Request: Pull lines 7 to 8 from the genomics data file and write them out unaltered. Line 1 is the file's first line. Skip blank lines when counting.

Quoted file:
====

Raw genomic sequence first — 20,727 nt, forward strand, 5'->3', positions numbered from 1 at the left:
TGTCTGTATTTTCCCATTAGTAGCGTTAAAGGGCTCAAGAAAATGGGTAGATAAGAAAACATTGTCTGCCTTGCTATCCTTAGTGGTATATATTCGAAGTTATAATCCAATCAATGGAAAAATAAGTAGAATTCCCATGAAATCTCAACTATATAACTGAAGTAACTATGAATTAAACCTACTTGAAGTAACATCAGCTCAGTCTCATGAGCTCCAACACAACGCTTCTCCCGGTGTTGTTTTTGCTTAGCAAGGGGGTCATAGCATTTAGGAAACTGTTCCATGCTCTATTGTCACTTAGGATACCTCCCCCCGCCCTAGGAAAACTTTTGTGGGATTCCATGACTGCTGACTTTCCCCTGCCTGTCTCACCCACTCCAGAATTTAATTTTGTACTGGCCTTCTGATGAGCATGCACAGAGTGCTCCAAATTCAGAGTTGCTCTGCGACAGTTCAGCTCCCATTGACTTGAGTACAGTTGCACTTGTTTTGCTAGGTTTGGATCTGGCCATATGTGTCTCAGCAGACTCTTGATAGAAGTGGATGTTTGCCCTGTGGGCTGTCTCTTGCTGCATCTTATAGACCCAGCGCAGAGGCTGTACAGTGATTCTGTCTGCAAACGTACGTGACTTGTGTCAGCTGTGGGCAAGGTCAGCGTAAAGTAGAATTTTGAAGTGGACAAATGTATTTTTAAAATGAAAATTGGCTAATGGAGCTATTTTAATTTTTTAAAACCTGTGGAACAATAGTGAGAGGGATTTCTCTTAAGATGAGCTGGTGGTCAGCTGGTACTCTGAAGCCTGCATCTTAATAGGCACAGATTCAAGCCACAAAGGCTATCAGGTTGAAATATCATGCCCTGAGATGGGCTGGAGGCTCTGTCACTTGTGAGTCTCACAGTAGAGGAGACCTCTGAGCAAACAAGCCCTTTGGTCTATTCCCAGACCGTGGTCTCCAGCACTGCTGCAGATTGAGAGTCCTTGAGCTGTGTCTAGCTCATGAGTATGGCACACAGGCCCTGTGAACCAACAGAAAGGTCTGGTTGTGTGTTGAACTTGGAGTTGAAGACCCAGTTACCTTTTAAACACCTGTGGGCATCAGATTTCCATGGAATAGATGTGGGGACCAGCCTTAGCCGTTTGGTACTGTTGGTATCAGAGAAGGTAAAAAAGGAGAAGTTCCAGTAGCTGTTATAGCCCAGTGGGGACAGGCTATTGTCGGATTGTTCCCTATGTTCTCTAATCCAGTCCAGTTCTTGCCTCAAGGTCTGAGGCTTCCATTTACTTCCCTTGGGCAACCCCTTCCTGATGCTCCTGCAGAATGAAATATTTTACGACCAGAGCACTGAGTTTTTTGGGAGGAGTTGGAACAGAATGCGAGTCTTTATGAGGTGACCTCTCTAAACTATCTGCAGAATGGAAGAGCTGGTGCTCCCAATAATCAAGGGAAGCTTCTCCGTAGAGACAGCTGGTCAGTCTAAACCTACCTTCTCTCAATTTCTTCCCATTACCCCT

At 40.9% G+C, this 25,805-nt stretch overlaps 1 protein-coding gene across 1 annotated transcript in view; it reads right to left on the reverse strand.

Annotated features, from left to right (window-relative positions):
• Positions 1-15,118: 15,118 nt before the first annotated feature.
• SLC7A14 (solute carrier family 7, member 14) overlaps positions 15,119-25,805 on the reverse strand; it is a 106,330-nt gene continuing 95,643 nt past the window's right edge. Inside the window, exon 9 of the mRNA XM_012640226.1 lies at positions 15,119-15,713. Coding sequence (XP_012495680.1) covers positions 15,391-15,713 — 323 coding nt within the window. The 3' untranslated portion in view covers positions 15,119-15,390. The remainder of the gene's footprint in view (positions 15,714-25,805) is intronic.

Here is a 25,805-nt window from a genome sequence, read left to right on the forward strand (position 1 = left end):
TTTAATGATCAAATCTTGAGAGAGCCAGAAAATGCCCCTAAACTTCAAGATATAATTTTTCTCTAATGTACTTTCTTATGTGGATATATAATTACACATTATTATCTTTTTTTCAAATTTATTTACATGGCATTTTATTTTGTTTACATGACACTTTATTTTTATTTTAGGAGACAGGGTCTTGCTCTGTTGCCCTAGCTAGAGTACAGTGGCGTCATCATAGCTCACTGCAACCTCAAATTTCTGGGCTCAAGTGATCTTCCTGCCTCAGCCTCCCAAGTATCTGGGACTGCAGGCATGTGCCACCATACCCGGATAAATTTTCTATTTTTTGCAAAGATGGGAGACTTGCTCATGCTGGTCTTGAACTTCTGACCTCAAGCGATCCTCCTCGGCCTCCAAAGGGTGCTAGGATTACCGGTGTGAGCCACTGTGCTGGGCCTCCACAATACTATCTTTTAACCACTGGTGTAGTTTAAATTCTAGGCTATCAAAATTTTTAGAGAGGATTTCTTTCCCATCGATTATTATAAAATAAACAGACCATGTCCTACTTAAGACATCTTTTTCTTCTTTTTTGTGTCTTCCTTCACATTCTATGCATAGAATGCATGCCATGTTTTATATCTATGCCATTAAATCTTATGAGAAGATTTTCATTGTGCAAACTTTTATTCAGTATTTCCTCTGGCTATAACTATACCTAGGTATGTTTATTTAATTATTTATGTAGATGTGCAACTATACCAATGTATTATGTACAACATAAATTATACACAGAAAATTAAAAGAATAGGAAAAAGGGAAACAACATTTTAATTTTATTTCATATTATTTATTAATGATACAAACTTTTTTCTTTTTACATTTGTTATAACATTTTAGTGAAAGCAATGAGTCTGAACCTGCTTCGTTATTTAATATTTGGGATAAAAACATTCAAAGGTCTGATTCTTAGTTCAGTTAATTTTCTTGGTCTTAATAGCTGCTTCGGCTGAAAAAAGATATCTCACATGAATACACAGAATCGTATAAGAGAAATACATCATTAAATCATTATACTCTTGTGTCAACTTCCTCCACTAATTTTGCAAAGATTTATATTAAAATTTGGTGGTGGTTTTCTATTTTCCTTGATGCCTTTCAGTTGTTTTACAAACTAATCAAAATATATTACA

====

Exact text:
Here is a 25,805-nt window from a genome sequence, read left to right on the forward strand (position 1 = left end):
TTTAATGATCAAATCTTGAGAGAGCCAGAAAATGCCCCTAAACTTCAAGATATAATTTTTCTCTAATGTACTTTCTTATGTGGATATATAATTACACATTATTATCTTTTTTTCAAATTTATTTACATGGCATTTTATTTTGTTTACATGACACTTTATTTTTATTTTAGGAGACAGGGTCTTGCTCTGTTGCCCTAGCTAGAGTACAGTGGCGTCATCATAGCTCACTGCAACCTCAAATTTCTGGGCTCAAGTGATCTTCCTGCCTCAGCCTCCCAAGTATCTGGGACTGCAGGCATGTGCCACCATACCCGGATAAATTTTCTATTTTTTGCAAAGATGGGAGACTTGCTCATGCTGGTCTTGAACTTCTGACCTCAAGCGATCCTCCTCGGCCTCCAAAGGGTGCTAGGATTACCGGTGTGAGCCACTGTGCTGGGCCTCCACAATACTATCTTTTAACCACTGGTGTAGTTTAAATTCTAGGCTATCAAAATTTTTAGAGAGGATTTCTTTCCCATCGATTATTATAAAATAAACAGACCATGTCCTACTTAAGACATCTTTTTCTTCTTTTTTGTGTCTTCCTTCACATTCTATGCATAGAATGCATGCCATGTTTTATATCTATGCCATTAAATCTTATGAGAAGATTTTCATTGTGCAAACTTTTATTCAGTATTTCCTCTGGCTATAACTATACCTAGGTATGTTTATTTAATTATTTATGTAGATGTGCAACTATACCAATGTATTATGTACAACATAAATTATACACAGAAAATTAAAAGAATAGGAAAAAGGGAAACAACATTTTAATTTTATTTCATATTATTTATTAATGATACAAACTTTTTTCTTTTTACATTTGTTATAACATTTTAGTGAAAGCAATGAGTCTGAACCTGCTTCGTTATTTAATATTTGGGATAAAAACATTCAAAGGTCTGATTCTTAGTTCAGTTAATTTTCTTGGTCTTAATAGCTGCTTCGGCTGAAAAAAGATATCTCACATGAATACACAGAATCGTATAAGAGAAATACATCATTAAATCATTATACTCTTGTGTCAACTTCCTCCACTAATTTTGCAAAGATTTATATTAAAATTTGGTGGTGGTTTTCTATTTTCCTTGATGCCTTTCAGTTGTTTTACAAACTAATCAAAATATATTACA